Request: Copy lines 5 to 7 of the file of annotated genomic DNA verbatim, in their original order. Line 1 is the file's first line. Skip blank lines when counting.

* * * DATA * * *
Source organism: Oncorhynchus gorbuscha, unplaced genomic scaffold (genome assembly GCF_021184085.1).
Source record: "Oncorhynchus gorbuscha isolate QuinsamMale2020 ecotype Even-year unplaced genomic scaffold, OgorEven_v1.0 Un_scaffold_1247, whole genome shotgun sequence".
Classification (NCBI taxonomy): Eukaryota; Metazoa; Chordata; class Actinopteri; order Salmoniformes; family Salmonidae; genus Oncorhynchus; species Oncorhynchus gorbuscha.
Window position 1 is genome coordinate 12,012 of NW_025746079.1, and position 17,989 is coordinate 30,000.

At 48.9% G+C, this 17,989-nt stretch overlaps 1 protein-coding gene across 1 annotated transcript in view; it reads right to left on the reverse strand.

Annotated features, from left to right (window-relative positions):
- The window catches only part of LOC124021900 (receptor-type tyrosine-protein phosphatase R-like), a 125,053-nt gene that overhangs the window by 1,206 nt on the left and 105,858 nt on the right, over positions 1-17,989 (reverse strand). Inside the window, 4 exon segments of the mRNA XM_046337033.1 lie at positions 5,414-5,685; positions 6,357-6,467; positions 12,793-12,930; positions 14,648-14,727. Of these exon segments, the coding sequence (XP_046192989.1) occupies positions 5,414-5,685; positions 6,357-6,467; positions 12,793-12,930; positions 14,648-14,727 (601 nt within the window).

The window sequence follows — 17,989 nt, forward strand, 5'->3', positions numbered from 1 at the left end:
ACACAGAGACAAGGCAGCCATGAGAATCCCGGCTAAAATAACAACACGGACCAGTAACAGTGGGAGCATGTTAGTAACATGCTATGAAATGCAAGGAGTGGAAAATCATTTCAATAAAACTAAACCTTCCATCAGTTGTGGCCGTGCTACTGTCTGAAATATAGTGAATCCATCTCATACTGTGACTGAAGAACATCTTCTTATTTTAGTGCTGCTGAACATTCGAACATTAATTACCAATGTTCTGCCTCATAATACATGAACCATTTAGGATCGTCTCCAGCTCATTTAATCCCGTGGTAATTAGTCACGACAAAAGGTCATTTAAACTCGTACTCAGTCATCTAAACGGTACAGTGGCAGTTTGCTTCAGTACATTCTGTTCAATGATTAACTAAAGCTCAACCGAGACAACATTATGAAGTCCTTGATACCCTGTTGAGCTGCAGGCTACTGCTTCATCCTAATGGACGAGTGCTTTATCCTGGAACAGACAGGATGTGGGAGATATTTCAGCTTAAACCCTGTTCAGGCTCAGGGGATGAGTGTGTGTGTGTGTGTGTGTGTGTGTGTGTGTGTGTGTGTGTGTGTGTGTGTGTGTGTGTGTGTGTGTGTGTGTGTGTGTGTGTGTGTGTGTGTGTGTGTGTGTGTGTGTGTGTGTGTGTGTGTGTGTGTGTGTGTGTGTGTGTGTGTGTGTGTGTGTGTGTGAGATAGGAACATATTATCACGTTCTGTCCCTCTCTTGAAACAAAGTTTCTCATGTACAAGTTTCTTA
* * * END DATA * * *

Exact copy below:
At 48.9% G+C, this 17,989-nt stretch overlaps 1 protein-coding gene across 1 annotated transcript in view; it reads right to left on the reverse strand.

Annotated features, from left to right (window-relative positions):
- The window catches only part of LOC124021900 (receptor-type tyrosine-protein phosphatase R-like), a 125,053-nt gene that overhangs the window by 1,206 nt on the left and 105,858 nt on the right, over positions 1-17,989 (reverse strand). Inside the window, 4 exon segments of the mRNA XM_046337033.1 lie at positions 5,414-5,685; positions 6,357-6,467; positions 12,793-12,930; positions 14,648-14,727. Of these exon segments, the coding sequence (XP_046192989.1) occupies positions 5,414-5,685; positions 6,357-6,467; positions 12,793-12,930; positions 14,648-14,727 (601 nt within the window).